Yet another wrinkle is expected on Wednesday when lawyers working with Cambodia plan to announce the rediscovery of a 1925 French colonial law declaring all antiquities from Cambodia’s multitude of temples to be “part of the national domain” and “the exclusive property of the state.” The statement goes on to say that this law remained in force after Cambodian independence, which came in 1953. Tess Davis, executive director of the Lawyers' Committee for Cultural Heritage Preservation and the Cambodia scholar who dug out the law, said it had been analyzed by three French-speaking lawyers conversant in cultural heritage litigation and by Ms. LeMaistre (Unesco rep in Phnom Penh). All four say it “nationalizes ownership of Cambodian cultural artifacts.” If international legal authorities and American civil courts agree, the law could establish 1925, rather than 1993, as the dividing point after which Cambodian artifacts taken without government permits can be treated as stolen property. Cambodia would still have to prove that the statue was looted after 1925, “a high burden but not an impossible one,” according to Mr. Bogdanos, who agrees the 1925 law “appears to be valid."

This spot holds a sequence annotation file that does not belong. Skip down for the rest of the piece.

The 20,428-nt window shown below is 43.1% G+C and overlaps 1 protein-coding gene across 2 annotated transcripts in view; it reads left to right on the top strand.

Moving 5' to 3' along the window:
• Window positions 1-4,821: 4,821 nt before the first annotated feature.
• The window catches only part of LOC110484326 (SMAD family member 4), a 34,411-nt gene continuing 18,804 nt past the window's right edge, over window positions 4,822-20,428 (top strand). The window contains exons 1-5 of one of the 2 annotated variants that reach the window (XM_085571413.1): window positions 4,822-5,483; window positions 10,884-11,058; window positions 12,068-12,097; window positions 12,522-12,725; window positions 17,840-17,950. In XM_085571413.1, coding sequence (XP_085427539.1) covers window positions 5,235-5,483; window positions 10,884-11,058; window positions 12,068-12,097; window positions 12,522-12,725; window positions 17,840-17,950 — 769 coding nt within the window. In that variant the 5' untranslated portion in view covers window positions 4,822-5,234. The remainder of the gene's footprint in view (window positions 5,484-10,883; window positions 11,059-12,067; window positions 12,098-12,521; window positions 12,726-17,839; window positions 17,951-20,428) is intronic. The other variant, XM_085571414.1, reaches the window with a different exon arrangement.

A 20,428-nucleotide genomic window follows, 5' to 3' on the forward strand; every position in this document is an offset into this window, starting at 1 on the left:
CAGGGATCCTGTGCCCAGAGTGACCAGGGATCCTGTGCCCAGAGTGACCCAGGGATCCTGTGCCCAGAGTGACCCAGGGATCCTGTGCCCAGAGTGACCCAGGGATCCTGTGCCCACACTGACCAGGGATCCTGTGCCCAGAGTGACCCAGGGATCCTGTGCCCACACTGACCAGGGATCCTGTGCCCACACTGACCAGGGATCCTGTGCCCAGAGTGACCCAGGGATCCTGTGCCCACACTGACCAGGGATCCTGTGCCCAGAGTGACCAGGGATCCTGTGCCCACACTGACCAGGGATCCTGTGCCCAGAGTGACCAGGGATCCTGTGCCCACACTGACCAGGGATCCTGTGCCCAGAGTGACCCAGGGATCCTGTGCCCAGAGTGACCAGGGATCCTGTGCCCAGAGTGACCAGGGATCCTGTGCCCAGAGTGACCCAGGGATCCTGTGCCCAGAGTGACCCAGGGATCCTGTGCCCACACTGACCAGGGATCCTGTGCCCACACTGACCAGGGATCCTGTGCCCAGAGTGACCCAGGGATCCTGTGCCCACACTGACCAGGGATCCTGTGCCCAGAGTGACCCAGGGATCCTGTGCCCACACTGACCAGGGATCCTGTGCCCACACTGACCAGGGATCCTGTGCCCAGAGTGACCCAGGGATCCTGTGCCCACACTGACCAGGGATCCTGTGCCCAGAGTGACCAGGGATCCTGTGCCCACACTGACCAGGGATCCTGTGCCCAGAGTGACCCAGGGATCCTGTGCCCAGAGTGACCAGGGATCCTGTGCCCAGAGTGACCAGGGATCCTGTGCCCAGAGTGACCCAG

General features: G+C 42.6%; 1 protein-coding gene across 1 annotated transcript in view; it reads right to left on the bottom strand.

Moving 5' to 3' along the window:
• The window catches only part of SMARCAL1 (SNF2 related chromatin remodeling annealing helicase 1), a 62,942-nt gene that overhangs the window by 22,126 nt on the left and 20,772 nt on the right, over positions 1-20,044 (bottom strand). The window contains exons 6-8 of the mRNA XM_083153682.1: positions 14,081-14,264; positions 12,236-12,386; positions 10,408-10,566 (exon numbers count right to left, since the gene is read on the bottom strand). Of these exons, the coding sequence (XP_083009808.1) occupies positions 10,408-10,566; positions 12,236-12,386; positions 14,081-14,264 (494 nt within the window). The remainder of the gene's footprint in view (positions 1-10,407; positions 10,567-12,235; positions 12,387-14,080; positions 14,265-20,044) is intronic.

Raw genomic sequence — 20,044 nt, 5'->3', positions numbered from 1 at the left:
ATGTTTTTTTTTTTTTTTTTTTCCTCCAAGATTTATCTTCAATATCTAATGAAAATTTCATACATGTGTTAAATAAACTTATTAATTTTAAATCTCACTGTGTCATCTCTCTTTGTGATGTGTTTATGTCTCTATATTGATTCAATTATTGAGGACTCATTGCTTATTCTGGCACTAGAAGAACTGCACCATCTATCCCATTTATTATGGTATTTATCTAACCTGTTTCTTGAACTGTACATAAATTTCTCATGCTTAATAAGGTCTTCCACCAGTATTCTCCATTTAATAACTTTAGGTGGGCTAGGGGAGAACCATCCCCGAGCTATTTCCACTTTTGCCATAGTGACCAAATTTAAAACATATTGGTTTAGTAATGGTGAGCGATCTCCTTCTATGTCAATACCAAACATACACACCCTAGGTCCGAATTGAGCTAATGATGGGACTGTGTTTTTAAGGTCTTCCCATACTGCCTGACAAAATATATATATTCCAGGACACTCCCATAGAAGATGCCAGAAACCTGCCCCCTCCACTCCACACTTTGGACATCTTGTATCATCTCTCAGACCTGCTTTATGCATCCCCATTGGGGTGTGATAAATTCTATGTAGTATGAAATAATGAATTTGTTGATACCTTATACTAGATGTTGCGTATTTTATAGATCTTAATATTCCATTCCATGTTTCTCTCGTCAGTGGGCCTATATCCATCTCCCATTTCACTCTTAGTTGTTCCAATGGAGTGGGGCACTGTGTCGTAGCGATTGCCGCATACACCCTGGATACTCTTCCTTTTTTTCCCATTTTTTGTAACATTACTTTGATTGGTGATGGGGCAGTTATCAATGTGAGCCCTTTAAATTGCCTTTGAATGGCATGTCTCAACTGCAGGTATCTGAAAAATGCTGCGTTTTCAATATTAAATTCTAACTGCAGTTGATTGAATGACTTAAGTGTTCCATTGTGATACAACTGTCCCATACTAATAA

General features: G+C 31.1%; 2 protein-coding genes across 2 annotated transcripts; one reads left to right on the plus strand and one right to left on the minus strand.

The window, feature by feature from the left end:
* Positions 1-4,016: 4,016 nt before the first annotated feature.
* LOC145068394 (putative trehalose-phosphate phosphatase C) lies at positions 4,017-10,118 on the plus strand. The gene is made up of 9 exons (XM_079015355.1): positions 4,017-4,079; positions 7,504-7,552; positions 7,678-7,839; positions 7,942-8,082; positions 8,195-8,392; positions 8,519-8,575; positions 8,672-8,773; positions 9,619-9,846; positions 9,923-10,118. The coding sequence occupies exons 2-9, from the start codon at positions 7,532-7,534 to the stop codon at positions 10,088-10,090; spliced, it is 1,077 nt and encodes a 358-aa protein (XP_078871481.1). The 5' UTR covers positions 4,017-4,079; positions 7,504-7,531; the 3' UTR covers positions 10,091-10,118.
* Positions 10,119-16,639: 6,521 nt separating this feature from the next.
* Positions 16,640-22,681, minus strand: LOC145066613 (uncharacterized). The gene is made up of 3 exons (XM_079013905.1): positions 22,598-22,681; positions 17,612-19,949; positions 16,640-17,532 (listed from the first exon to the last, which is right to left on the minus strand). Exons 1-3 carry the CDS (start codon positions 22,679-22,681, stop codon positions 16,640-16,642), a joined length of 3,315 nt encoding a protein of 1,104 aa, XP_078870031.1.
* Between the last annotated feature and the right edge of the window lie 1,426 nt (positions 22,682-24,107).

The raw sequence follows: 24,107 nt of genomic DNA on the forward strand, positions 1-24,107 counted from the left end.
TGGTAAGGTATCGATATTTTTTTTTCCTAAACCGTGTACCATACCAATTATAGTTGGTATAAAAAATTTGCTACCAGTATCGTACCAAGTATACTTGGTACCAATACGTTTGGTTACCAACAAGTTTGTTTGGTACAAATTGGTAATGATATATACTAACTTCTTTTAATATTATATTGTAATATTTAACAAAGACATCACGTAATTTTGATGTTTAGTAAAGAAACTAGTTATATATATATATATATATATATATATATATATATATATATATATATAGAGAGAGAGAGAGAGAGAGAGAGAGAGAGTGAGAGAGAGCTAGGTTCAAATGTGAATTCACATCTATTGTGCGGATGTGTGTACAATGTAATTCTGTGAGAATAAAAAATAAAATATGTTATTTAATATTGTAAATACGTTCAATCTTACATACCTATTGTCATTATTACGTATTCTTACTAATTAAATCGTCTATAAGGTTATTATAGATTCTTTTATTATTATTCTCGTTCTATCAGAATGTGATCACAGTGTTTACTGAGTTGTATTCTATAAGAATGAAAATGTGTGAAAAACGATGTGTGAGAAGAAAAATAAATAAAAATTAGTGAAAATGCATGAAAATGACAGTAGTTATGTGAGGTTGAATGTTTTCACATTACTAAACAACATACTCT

Now wouldn't that be a poke in the eye for the establishment. Cambodia could, in theory, rightfully claim back all the pieces languishing in museums around the world, if they could prove they were stolen after 1925. Wouldn't help them get back all the Khmer art on show at the Guimet Museum in Paris though, removed by French explorers who pillaged the temples of Cambodia and shipped the best pieces back to their own country. It rankles with me every time I think about it.